A bilateral agreement between Kenya and United States of America to have certain Kenyan goods among them flowers enjoy preferential treatment has doubled sales, foreign exchange and created job. Mike King’ori a director in a family owned flower exporting company knows too well how the African Growth and Opportunity Act (AGOA) has changed fortunes for his business and country.
King’ori is director of marketing and operations and an owner of K-Net Flowers Ltd., a family business in that specializes in exporting cut flowers and foliage worldwide.
K-Net Flowers, according to King’ori, wants to expand the multimillion-dollar business relationship it already enjoys with the United States and send it “to the next level” by supplying cut flowers to supermarket chains across the United States.
“We realize that the mass market is where we need to take it to in the United States because that is growing. … If that would take place, I think we would struggle with the volumes. There is huge potential to supermarket sales in the U.S. of African products,” he said.
Speaking on the importance of the U.S. African Growth and Opportunity Act (AGOA) King’ori said: “We have seen the benefit. We can see the figures and believe that this continuous partnership can open up this market.”
King’ori’s business, which started exporting cut flowers, mostly roses, to the U.S. market in 2005, averages more than $2 million in U.S. business annually. His company exports about 40 million cut flowers a year, with the U.S. component making up about 30 percent of that volume. K-Net’s other big export markets include Europe, Australia and Japan.
King’ori said his business “adds value” to its cut flowers by custom packaging them for their targeted market. He “sleeves” the roses in custom clear plastic packs, bar-coding them for easy pricing by the merchant and attaching flower food if required.
“This has been a success story for us,” he said.
Growers traditionally have shipped flowers to the main flower auction in Holland, a country “which is not a consumer of flowers but a re-exporter” into Europe, Japan and United States, King’ori said.
“African products have for a long time been sold in Japan and the United States, but really” much of that, he said, has come through Holland, and those products often did not show their country of origin.
“So we felt there was a need to try to penetrate these markets — the United States, Japan and Australia — which we call ’emerging markets.'”
“One of the key things we realized is that a Web site is one of the key elements you need to get entry into the U.S. market, unlike other markets,” he said. “Our Web site is the first point of entry in terms of the seriousness of the business. If you don’t have a Web site you don’t seem to be in the business,” and thus do very little business. “So that has benefited us to date. We truly appreciate the benefit of that.”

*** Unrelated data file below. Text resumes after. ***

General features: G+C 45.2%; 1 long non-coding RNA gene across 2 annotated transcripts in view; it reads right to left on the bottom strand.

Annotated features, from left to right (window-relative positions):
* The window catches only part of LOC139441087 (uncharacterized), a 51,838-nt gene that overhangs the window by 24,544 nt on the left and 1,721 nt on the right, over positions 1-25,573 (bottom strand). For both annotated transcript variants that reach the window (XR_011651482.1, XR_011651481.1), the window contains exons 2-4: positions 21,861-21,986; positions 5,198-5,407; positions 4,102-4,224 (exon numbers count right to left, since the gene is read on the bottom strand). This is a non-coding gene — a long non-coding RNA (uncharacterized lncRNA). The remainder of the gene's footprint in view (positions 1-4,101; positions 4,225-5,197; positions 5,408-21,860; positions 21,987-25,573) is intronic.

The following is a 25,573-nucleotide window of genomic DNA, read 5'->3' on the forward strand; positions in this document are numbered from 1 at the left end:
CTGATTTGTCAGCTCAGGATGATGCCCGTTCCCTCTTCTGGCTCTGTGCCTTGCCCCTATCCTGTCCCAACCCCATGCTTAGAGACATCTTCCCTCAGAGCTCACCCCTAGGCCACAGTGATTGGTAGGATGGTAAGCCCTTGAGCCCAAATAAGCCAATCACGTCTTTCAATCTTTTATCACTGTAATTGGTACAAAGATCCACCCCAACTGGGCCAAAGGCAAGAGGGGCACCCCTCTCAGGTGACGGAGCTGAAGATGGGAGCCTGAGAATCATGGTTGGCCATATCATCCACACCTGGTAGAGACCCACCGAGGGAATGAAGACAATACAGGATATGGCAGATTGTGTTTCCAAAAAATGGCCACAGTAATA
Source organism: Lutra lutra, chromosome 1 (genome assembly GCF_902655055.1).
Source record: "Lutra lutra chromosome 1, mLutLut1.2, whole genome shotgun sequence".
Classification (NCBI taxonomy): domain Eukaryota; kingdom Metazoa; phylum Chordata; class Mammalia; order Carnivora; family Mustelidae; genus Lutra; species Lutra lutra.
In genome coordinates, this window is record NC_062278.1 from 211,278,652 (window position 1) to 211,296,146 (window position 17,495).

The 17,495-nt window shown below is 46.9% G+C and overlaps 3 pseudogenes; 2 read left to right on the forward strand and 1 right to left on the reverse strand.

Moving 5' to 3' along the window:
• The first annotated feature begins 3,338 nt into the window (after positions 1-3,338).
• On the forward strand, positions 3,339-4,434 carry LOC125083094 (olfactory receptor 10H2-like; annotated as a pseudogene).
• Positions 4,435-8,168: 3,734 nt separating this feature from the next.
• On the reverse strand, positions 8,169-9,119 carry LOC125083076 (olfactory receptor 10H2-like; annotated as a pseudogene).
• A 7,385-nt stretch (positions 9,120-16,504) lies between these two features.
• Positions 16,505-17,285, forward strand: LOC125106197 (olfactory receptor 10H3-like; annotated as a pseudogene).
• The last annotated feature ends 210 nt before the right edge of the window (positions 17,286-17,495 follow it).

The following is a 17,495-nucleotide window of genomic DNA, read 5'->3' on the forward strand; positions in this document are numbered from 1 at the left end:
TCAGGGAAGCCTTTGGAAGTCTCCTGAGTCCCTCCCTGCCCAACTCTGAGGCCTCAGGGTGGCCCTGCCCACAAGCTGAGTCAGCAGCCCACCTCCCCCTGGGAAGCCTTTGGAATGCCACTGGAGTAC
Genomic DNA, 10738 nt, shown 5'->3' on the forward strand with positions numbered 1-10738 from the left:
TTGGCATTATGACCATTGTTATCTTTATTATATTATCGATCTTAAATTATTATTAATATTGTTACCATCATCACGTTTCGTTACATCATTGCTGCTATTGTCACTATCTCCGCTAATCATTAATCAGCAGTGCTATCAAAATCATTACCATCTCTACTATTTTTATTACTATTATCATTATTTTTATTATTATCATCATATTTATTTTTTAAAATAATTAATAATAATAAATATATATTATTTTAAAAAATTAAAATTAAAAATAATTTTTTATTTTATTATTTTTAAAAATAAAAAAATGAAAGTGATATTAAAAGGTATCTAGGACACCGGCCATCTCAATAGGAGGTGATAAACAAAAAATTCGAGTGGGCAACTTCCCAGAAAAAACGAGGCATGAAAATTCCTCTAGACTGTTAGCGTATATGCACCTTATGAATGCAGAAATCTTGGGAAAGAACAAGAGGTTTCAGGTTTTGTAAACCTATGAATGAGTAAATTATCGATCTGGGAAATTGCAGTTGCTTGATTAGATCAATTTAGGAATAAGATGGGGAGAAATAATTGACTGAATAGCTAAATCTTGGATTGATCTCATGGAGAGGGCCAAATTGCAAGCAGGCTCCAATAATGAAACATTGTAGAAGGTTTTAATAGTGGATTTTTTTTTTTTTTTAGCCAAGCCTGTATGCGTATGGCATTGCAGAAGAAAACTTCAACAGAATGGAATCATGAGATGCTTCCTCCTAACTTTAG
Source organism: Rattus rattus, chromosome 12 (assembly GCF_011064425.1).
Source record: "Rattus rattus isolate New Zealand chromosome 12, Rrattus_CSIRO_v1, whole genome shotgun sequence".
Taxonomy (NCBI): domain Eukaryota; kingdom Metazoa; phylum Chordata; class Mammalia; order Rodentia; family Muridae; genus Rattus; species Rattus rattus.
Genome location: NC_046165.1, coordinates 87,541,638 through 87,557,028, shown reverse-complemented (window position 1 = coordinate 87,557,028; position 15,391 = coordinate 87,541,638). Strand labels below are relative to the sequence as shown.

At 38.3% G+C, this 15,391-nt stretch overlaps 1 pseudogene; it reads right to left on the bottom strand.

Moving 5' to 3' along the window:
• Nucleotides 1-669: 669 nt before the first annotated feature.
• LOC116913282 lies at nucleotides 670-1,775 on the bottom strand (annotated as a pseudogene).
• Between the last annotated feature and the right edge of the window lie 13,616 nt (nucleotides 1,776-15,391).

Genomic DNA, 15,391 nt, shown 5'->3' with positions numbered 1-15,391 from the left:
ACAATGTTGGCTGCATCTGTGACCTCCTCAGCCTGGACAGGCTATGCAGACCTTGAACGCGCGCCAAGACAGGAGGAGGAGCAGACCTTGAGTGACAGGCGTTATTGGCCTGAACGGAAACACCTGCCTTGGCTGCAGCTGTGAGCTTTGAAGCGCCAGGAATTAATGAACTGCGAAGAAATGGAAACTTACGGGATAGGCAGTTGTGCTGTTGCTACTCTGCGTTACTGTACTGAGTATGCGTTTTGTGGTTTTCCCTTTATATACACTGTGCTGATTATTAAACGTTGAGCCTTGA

The hallmark of Kingori’s business was being able to participate in the Miami Wildflower Trade Show. This marked his company’s “first real contact” with the people who actually do the buying, control the marketplace and operate the port in which the products are imported, he said.
“The location in Miami was actually very good, because we were actually now able to see firsthand how the product comes into port and then see the logistics” of the marketplace, as well as meet with contacts, “put a name to a face” and set up a business network.
King’ori’s company, along with other African providers, also participated in the Super Floral Show in Atlanta, the biggest mass market floral trade show — much bigger than Miami’s.”This business is a business of trust, so when you come face to face with somebody, it is easier to do business with them.”
King’ori said his flower-buying business was actually able to raise the price it paid to Kenyan farmers by 10 percent because of the money it saved after it established these direct U.S. business relationships that cut out several middlemen.
Although his business suffered some setbacks with the U.S. market in 2007-2008 because of the extreme hike in oil and shipping prices, King’ori said, the hub helped K-Net continue to visit the U.S. flower shows in Miami and “keep a presence.”
He said other African flower growers from Ethiopia, Tanzania and Mauritius have appeared at the shows — courtesy of other U.S. trade hubs in Africa — and actually won two awards for their floral displays at the African pavilion. He said they travel with their designers, who help set up the displays.
According to King’ori the process of plucking the flowers to export is well coordinated. Flowers are cut on day one, air-shipped out of Kenya on day two, arrive in Miami on day three and are in the market for sale to consumers on day four. Despite the long distance, he said, African roses have proved to be hardy and have a long vase-life.
King’ori said he now wants American wholesale buyers and industry decision makers to visit Kenya to “see the level of sophistication” firsthand and work with Kenyan growers and consolidators to create a closer partnership that could further benefit both sides.